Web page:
The below meditation by Monsignor Robert Hugh Benson (+ 1914), a convert to Catholicism, is best known for his novels about the faith. This is a dynamic, universal perspective, from all dimensions, and how the humanity of Jesus united to his divinity, reveals God’s infinite and tender concern for the human race forever. It is a dramatic viewpoint that will help us treasure and appreciate Jesus Christ made possible through the Church, and his Mother, the Blessed Virgin Mary. Benson shares with us a love story that reveals the Creator’s unlimited and beautiful love, mercy and profound pity for us who need redemption. It is given to us not only from the Blessed Trinity, Jesus Christ and Mary, but from all human beings who have received those gifts from God. God helps everyone to help us receive those same gifts through the rich mercy of God’s sanctifying power. God gives to every creature all the blessings that are possible when we pray, love, and do good.
Meditation of the Day
It is believed by Christians that this work, of redemption and revelation was accomplished through human nature assumed into union with the divine – that God did not, so to speak, act merely in virtue of his deity, but through humanity as well – that, first a nation, then a tribe, then a family, and then a person, were successively drawn from the world as a whole – Israel, Judah, the line of David, and finally, Mary – and then, by a unique substance was produced so perfect and so pure as to be worthy, in a sense, the entire summary of the Old Testament – that his substance was then assumed into union with God, and used for his divine purposes – by which he lived and suffered and died as man, was the instrument of both revelation and redemption; that by a human voice he spoke, that human hands were raised to bless, that a human heart loved and agonized, and that these human hands, heart, and voice – broken, pierced, and silenced as they were – were the heart, hands, and voice of Very God.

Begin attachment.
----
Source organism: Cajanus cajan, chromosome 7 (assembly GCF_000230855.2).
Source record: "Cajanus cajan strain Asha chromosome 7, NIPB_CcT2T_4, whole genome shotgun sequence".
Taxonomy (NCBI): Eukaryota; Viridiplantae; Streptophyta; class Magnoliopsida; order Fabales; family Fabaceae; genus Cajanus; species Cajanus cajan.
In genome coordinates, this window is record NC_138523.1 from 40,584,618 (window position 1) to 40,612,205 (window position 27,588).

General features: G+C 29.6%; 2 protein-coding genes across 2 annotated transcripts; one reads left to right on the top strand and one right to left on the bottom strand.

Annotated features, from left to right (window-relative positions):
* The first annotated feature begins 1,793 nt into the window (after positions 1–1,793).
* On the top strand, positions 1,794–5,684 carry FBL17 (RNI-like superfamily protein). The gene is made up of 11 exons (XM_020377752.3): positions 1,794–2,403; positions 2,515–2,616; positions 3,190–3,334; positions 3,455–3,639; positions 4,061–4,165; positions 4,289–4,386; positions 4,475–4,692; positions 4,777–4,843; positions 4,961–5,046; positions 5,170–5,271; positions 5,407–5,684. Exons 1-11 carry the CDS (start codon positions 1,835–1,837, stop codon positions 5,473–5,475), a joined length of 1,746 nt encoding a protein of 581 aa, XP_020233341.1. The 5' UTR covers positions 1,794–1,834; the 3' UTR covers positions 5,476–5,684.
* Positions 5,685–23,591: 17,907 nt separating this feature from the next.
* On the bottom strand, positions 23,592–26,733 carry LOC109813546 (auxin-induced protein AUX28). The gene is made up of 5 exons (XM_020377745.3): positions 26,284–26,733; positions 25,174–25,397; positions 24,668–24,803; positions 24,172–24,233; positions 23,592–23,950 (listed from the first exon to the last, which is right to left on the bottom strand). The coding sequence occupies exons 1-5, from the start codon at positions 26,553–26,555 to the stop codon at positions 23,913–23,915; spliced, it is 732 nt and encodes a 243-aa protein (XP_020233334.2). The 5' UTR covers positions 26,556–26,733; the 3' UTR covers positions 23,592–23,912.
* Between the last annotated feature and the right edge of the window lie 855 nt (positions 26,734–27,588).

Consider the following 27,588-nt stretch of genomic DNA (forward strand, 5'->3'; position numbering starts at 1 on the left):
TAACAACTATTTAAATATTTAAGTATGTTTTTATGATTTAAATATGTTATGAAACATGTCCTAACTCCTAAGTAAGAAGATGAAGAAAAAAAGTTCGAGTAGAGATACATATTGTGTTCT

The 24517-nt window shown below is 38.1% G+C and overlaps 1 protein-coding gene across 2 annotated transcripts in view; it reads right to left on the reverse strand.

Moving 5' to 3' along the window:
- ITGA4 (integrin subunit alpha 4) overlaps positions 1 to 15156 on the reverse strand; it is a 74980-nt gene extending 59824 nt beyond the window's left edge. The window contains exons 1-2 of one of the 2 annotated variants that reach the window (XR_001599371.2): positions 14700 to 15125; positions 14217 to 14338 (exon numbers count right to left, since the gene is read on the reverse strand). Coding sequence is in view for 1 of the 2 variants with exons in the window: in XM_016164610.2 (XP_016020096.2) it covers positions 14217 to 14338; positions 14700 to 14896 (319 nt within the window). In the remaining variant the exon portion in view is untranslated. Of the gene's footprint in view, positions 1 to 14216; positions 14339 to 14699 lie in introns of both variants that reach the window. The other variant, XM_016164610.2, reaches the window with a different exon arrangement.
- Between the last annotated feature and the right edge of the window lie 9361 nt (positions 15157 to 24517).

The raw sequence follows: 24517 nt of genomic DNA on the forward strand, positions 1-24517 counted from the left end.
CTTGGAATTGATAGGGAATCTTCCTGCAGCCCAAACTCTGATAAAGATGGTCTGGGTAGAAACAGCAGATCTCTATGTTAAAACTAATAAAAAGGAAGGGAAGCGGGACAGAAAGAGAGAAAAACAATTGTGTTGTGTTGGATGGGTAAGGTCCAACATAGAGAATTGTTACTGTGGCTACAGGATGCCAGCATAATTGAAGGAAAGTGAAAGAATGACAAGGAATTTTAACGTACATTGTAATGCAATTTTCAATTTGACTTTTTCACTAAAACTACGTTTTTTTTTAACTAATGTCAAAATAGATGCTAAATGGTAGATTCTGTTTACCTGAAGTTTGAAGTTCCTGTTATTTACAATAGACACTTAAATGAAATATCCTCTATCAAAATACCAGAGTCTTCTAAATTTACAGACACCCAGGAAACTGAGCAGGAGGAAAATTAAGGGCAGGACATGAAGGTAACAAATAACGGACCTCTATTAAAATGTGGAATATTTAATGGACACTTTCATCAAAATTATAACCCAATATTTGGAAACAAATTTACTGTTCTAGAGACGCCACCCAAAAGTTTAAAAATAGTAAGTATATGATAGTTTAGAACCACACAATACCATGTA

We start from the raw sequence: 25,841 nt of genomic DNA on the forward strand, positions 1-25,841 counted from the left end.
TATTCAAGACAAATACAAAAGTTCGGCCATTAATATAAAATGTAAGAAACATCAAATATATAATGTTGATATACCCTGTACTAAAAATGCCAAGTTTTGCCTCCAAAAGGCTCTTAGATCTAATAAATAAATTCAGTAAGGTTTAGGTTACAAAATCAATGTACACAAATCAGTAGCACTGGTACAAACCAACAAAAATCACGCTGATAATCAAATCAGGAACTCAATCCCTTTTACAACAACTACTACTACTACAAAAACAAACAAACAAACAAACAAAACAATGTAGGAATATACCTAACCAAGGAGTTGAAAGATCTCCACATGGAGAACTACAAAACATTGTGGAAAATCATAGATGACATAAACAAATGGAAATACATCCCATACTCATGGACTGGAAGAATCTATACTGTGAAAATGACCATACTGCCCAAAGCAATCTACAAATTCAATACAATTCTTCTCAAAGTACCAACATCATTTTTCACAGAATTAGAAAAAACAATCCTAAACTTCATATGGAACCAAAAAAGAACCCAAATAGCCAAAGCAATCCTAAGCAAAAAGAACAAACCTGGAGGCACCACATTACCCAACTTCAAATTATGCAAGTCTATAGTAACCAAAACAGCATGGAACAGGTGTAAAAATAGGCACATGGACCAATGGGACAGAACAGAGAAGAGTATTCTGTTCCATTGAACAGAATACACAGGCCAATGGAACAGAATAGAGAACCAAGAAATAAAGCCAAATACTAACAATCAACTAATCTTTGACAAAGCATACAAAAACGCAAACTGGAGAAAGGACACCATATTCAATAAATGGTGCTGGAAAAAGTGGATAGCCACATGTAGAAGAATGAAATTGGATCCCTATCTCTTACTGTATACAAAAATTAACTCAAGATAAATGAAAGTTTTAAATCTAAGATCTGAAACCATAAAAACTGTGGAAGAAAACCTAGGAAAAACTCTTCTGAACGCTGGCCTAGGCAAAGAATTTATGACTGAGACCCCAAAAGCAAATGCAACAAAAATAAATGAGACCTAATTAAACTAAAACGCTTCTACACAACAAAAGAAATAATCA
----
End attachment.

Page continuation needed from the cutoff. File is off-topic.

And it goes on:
Consider that claim carefully. Through the person was the person of God, the nature by which he was accessible and energetic was the nature of man. It is by union with that humanity that Christians believe themselves redeemed. This in that last emphatic act of life of him humiliation he took bread, and cried, not here is my essential self, but “This is my Body which is given for you,” since that Body was the instrument of redemption. And, if the Christian claim is to be believed, this act was but a continuation (though in another sense) of that first act known as the Incarnation.
He who leaned over the bread at that “last sad supper with his own” had, in another but similar manner, leaned upon Mary herself with similar words upon his lips.